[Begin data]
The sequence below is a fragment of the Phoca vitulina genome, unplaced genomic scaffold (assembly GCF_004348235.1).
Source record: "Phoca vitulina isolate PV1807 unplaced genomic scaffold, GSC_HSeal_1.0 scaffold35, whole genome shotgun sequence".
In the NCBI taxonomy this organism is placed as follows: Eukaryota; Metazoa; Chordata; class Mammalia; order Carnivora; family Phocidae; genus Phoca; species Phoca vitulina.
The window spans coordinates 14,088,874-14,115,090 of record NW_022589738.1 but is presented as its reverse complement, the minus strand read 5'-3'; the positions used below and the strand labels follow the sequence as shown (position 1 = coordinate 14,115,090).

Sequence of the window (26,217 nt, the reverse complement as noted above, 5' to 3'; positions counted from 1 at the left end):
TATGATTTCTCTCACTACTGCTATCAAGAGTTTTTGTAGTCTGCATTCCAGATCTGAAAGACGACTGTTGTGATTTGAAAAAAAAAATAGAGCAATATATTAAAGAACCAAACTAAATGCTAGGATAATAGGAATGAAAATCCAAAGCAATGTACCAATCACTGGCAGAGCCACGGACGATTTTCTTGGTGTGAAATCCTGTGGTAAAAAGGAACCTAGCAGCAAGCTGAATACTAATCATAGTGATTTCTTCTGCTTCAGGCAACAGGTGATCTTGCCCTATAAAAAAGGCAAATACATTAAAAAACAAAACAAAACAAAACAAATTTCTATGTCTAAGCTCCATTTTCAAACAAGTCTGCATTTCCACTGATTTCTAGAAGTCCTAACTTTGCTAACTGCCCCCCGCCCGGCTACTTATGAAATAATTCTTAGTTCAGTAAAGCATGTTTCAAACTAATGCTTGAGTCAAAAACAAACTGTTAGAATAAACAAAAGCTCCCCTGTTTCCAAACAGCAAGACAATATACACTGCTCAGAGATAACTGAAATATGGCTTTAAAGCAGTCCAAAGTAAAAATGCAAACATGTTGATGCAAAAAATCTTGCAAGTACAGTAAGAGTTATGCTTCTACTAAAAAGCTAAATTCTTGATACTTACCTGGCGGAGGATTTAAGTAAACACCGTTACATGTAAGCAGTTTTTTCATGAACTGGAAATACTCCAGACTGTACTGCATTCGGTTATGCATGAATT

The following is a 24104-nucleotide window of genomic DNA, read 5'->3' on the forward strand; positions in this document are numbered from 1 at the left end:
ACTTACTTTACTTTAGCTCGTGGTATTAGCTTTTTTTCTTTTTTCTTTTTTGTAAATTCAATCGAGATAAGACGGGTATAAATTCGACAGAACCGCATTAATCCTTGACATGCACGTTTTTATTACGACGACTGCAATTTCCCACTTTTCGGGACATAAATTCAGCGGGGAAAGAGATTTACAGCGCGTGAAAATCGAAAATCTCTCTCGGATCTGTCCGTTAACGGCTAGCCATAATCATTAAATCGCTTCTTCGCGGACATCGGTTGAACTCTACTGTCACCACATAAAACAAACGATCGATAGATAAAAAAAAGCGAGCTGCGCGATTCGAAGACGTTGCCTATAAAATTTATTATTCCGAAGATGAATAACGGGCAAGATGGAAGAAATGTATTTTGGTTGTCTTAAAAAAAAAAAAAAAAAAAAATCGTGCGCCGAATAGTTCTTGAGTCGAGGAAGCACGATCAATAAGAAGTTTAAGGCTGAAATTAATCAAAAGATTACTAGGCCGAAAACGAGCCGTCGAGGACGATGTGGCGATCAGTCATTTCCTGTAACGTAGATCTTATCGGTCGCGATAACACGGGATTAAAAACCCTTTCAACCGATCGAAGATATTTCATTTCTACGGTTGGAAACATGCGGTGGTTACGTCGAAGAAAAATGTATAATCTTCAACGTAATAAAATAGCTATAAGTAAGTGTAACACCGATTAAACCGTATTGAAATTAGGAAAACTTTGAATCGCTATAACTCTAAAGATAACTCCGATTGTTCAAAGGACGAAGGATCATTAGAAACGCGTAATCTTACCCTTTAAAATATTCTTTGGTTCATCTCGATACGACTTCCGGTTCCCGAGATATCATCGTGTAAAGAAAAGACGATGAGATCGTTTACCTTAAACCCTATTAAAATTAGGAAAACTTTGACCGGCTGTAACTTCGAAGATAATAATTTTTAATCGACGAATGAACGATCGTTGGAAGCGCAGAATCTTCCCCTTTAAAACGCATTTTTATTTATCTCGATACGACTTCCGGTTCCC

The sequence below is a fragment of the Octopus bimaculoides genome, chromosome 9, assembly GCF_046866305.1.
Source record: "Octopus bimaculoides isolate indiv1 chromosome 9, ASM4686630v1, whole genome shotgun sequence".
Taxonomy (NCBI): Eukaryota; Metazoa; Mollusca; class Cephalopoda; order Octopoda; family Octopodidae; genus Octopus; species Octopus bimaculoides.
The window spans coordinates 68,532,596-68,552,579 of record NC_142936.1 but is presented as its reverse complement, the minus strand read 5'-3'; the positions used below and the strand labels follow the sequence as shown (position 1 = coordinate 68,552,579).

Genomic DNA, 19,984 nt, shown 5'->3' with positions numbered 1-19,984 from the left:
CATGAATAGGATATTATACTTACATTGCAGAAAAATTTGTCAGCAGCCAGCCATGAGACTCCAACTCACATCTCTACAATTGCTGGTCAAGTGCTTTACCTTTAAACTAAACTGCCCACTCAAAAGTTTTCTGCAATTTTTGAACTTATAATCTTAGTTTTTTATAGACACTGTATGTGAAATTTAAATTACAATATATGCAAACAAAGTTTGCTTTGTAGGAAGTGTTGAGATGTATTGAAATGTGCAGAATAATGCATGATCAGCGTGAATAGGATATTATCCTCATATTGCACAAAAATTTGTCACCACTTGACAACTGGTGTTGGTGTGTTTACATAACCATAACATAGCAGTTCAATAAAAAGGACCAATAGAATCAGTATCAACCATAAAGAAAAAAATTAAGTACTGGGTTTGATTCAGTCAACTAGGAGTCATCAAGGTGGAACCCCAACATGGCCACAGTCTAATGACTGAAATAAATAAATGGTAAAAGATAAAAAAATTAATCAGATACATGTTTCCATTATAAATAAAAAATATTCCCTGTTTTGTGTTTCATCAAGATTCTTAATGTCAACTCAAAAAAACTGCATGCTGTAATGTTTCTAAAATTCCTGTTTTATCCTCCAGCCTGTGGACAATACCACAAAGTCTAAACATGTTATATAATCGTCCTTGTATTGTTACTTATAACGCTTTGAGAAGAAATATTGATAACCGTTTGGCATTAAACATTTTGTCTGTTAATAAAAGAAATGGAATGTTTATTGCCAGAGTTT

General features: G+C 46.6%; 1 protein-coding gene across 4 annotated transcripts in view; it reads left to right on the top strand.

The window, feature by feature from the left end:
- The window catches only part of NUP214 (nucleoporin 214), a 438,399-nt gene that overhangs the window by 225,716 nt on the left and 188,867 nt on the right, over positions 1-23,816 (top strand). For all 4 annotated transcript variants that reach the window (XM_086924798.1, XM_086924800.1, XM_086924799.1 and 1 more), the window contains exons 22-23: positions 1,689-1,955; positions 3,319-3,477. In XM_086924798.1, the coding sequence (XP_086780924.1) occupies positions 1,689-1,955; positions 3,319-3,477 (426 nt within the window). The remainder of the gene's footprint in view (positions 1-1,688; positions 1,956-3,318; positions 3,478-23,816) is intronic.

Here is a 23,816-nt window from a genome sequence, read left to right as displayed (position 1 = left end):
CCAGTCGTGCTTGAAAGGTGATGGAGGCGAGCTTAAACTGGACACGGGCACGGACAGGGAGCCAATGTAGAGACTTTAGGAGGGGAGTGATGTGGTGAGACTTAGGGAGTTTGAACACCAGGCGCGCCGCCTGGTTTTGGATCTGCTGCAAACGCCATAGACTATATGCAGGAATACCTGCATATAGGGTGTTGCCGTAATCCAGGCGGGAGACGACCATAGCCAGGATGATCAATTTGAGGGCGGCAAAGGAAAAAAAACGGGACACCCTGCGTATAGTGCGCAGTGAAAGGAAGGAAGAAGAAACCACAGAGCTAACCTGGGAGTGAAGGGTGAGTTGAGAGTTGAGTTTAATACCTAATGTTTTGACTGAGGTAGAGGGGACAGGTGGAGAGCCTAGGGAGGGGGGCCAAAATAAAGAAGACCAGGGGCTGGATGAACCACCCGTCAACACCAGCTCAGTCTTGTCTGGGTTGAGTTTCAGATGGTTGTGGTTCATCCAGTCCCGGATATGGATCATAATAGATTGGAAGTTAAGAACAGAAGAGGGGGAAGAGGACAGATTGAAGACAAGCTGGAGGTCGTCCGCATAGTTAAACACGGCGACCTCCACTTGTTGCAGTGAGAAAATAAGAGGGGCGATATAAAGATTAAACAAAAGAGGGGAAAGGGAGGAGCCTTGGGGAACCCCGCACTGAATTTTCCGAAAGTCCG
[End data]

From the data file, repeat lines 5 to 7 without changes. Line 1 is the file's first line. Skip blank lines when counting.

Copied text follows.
Sequence of the window (26,217 nt, the reverse complement as noted above, 5' to 3'; positions counted from 1 at the left end):
TATGATTTCTCTCACTACTGCTATCAAGAGTTTTTGTAGTCTGCATTCCAGATCTGAAAGACGACTGTTGTGATTTGAAAAAAAAAATAGAGCAATATATTAAAGAACCAAACTAAATGCTAGGATAATAGGAATGAAAATCCAAAGCAATGTACCAATCACTGGCAGAGCCACGGACGATTTTCTTGGTGTGAAATCCTGTGGTAAAAAGGAACCTAGCAGCAAGCTGAATACTAATCATAGTGATTTCTTCTGCTTCAGGCAACAGGTGATCTTGCCCTATAAAAAAGGCAAATACATTAAAAAACAAAACAAAACAAAACAAATTTCTATGTCTAAGCTCCATTTTCAAACAAGTCTGCATTTCCACTGATTTCTAGAAGTCCTAACTTTGCTAACTGCCCCCCGCCCGGCTACTTATGAAATAATTCTTAGTTCAGTAAAGCATGTTTCAAACTAATGCTTGAGTCAAAAACAAACTGTTAGAATAAACAAAAGCTCCCCTGTTTCCAAACAGCAAGACAATATACACTGCTCAGAGATAACTGAAATATGGCTTTAAAGCAGTCCAAAGTAAAAATGCAAACATGTTGATGCAAAAAATCTTGCAAGTACAGTAAGAGTTATGCTTCTACTAAAAAGCTAAATTCTTGATACTTACCTGGCGGAGGATTTAAGTAAACACCGTTACATGTAAGCAGTTTTTTCATGAACTGGAAATACTCCAGACTGTACTGCATTCGGTTATGCATGAATT

The following is a 24104-nucleotide window of genomic DNA, read 5'->3' on the forward strand; positions in this document are numbered from 1 at the left end: